Lighter side: Why you shouldn’t insult a judge on Facebook

Read the hilarious transcripts which emerged this week of a sentencing for unpaid traffic fines.

Transcripts emerged this week of New Zealand court sentencing for $6,000 in unpaid traffic fines.

Unfortunately for the Troy La Rue, who had racked up the unpaid fines, he had previously insulted Judge Allan Roberts on Facebook, which isn’t punishable but did prove rather inconvenient, Stuff reported.

The sentencing happened back in January but the transcript just released shows the since-retired judge’s annoyance with the defendant.

It began very straightforward:

The Court: “Mr La Rue you have been summonsed to court to deal with these outstanding fines, you know that, don't you.”

Defendant: “Ah, yes sir.”

The Court: “Fines outstanding $6244. I'm going to send you to do community work.  Do you want to say anything?”

Defendant: “Happy with that.”

Then, Roberts asked the court registrar to pull up the post.

“Yeah, I was very intoxicated,” LaRue said before he was interrupted by Roberts.

“Read it out loud,” Roberts said.

Defendant: "Says, 'F*** off".

The Court: "Read it out word for word. Your post please."

Defendant: "The bottom one?"

The Court: "Go point it to him, Mr Registrar please?"

Defendant: "This one."

The Court: "Yes."

Defendant: "LOL I hope the ******* gone by Friday. Ha ha. f*****, nah f***** c*** whose old face and saggy chin. F*** off".

The Court: "Who were you talking about?"

Defendant: "Well I'm talking to [a] mate aren't I?

The Court: "No, no. Who are you talking about?"

Defendant: "Well, I'm guessing in respect to this post."

The Court: "Who are you talking about when you talk about, "The f****** old c*** with the saggy old chin".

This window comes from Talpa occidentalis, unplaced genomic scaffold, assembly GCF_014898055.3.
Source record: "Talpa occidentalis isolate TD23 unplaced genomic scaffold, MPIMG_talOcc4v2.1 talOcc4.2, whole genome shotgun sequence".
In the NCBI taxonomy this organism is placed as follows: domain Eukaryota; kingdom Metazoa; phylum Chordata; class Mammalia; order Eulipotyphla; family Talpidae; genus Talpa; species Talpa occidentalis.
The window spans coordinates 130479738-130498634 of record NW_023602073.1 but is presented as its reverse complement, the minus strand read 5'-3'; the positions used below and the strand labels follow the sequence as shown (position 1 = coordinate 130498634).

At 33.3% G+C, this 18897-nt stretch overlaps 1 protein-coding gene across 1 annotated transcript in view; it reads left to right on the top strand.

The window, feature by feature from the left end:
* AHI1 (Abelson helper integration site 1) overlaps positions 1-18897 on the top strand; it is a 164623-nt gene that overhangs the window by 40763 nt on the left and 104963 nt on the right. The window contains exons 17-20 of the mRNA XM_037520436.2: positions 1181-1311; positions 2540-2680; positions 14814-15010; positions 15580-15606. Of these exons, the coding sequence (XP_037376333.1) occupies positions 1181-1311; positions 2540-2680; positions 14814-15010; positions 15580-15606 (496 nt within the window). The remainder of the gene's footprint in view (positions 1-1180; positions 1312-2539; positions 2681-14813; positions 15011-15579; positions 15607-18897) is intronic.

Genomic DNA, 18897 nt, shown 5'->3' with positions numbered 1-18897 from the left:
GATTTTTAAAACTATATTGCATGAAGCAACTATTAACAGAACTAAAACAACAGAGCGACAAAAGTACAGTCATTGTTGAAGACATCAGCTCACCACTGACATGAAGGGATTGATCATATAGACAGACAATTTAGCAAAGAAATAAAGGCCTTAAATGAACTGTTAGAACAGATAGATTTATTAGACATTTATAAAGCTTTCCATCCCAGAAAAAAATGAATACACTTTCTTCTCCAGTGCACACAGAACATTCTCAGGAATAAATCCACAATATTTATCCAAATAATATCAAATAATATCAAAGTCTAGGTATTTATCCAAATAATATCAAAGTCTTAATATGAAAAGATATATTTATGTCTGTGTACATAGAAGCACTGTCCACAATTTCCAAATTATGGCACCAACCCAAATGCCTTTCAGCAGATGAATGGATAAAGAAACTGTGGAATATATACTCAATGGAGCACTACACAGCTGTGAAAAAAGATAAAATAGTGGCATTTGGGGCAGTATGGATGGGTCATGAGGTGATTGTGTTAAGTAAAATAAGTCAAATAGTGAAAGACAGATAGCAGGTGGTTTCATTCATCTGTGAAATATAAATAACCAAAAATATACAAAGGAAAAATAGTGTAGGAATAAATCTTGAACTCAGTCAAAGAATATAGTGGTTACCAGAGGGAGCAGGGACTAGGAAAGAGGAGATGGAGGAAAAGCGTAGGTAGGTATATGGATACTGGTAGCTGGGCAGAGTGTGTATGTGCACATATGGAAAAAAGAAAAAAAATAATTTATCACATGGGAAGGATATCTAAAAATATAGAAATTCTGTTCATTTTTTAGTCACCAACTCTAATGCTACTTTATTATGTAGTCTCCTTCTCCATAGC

Defendant: "Well, I guess I'm talking to you, sir."

The Court: "Thank you."

Defendant: "And I, I don't really know what to say about that but I do apologise."

The Court: "No, no you don't have to say anything, that's what I thought."

Defendant: "Yep."

The Court: "For your own benefit, Mr La Rue, I don't read that drivel. That was drawn to my attention by my registrar. You're a brave soul though, aren't you?"

Defendant: "Well, all I can say is you got me on that one."

The Court: "I got you cold mate."

The Defendant: "You did and I apologise for that."

The Court: "Now you're hardly a picture yourself are you?"

Defendant: "Oh, no.

The Court: "No. You don't work do you?"

Defendant: "No I don't."

The Court: "Right. You're otherwise indolent aren't you? Bone idle. Get it back off him. One: Outstanding fines $6244 remitted. Two: Substitution 300 hours' community work. Work off your laughter in the cells while we get the order typed."

Defendant: "Um –"

The Court: "In the cells."

Defendant: "I do apologise for that."

The Court: "Damage done Mr La Rue. Don't give a toss."

Prominent Taranaki defence solicitor Paul Keegan told Stuff that while Facebook comments are outside the court and present no contempt issues, it is becoming a growing source of court evidence.

“People put their lives on Facebook and included in that there is sometimes material that police will find relevant in a prosecution,” Keegan said, adding that people need to take care when publishing online.

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